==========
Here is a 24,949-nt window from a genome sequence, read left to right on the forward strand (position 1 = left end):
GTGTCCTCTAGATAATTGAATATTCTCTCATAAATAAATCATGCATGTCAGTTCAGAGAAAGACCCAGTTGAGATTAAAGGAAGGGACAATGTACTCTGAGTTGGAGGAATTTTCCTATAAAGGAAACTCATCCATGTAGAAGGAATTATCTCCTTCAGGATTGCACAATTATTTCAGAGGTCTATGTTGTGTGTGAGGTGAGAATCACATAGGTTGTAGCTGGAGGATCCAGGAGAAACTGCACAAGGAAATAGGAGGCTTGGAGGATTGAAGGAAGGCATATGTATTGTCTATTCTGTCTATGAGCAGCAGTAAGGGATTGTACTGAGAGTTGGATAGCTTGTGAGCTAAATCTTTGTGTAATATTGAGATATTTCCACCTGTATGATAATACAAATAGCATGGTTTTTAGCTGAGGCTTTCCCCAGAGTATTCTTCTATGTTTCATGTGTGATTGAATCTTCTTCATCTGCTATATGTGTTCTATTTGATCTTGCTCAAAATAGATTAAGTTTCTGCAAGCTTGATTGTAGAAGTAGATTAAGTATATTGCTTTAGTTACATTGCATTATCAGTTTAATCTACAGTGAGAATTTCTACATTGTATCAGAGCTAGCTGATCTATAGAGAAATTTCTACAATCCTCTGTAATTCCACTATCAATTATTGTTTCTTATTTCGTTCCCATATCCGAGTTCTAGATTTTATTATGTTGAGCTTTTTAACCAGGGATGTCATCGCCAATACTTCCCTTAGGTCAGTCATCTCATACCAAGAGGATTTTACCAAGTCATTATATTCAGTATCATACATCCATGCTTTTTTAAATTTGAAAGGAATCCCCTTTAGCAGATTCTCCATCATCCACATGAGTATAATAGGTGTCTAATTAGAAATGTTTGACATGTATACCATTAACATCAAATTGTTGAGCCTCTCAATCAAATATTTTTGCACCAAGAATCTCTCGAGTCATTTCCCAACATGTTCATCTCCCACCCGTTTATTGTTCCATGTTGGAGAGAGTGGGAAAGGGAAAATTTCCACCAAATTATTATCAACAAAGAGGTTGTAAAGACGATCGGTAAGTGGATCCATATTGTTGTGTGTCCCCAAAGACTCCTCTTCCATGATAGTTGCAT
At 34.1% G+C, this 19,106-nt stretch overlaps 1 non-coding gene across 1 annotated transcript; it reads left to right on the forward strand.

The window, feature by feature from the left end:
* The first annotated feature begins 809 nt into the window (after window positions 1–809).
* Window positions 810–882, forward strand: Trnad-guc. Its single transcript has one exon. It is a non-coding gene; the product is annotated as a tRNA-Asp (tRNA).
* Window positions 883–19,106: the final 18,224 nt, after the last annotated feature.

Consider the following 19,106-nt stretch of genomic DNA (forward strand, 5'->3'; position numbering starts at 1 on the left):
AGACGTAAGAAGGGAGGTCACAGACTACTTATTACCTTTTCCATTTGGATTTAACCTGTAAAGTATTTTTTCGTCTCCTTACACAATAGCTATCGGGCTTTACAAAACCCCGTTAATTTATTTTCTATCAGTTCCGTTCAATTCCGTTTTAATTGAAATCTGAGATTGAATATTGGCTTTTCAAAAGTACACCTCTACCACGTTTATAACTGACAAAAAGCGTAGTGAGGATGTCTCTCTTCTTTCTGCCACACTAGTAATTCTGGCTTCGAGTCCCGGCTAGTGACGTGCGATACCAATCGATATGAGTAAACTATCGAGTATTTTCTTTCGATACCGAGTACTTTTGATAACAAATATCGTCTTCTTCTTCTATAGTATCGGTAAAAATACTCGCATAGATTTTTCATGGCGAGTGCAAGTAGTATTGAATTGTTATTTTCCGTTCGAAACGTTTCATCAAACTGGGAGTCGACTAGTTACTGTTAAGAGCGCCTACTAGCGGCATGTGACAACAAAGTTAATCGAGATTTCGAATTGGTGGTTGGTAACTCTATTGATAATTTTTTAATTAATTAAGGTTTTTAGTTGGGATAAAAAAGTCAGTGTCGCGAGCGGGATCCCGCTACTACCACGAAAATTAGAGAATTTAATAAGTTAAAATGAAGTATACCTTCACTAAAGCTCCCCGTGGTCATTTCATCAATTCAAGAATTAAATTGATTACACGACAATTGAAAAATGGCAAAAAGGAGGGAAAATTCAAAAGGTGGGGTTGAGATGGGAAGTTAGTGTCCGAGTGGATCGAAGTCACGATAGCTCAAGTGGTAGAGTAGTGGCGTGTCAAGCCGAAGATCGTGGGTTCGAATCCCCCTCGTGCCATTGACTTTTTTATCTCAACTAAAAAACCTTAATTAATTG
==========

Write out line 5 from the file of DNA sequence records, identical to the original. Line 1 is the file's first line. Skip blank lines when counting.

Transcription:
* The first annotated feature begins 809 nt into the window (after window positions 1–809).